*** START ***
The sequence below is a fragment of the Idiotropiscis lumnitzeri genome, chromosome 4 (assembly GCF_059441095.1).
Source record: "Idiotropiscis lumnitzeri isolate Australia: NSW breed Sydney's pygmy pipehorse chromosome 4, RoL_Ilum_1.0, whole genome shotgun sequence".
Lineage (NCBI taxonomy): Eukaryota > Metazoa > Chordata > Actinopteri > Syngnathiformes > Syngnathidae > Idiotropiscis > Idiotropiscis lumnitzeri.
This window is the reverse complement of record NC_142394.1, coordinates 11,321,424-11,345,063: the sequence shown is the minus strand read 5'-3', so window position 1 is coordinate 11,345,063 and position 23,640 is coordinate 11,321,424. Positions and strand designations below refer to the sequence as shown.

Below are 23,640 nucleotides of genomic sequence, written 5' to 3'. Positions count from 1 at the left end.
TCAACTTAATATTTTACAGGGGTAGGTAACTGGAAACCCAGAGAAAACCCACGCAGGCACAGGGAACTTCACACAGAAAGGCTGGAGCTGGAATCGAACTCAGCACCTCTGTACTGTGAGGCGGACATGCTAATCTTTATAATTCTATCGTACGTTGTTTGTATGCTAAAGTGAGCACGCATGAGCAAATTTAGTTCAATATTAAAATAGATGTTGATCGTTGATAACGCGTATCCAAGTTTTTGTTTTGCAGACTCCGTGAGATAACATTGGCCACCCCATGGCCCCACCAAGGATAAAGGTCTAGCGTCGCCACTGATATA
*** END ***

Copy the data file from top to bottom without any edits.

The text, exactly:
The sequence below is a fragment of the Idiotropiscis lumnitzeri genome, chromosome 4 (assembly GCF_059441095.1).
Source record: "Idiotropiscis lumnitzeri isolate Australia: NSW breed Sydney's pygmy pipehorse chromosome 4, RoL_Ilum_1.0, whole genome shotgun sequence".
Lineage (NCBI taxonomy): Eukaryota > Metazoa > Chordata > Actinopteri > Syngnathiformes > Syngnathidae > Idiotropiscis > Idiotropiscis lumnitzeri.
This window is the reverse complement of record NC_142394.1, coordinates 11,321,424-11,345,063: the sequence shown is the minus strand read 5'-3', so window position 1 is coordinate 11,345,063 and position 23,640 is coordinate 11,321,424. Positions and strand designations below refer to the sequence as shown.

Below are 23,640 nucleotides of genomic sequence, written 5' to 3'. Positions count from 1 at the left end.
TCAACTTAATATTTTACAGGGGTAGGTAACTGGAAACCCAGAGAAAACCCACGCAGGCACAGGGAACTTCACACAGAAAGGCTGGAGCTGGAATCGAACTCAGCACCTCTGTACTGTGAGGCGGACATGCTAATCTTTATAATTCTATCGTACGTTGTTTGTATGCTAAAGTGAGCACGCATGAGCAAATTTAGTTCAATATTAAAATAGATGTTGATCGTTGATAACGCGTATCCAAGTTTTTGTTTTGCAGACTCCGTGAGATAACATTGGCCACCCCATGGCCCCACCAAGGATAAAGGTCTAGCGTCGCCACTGATATA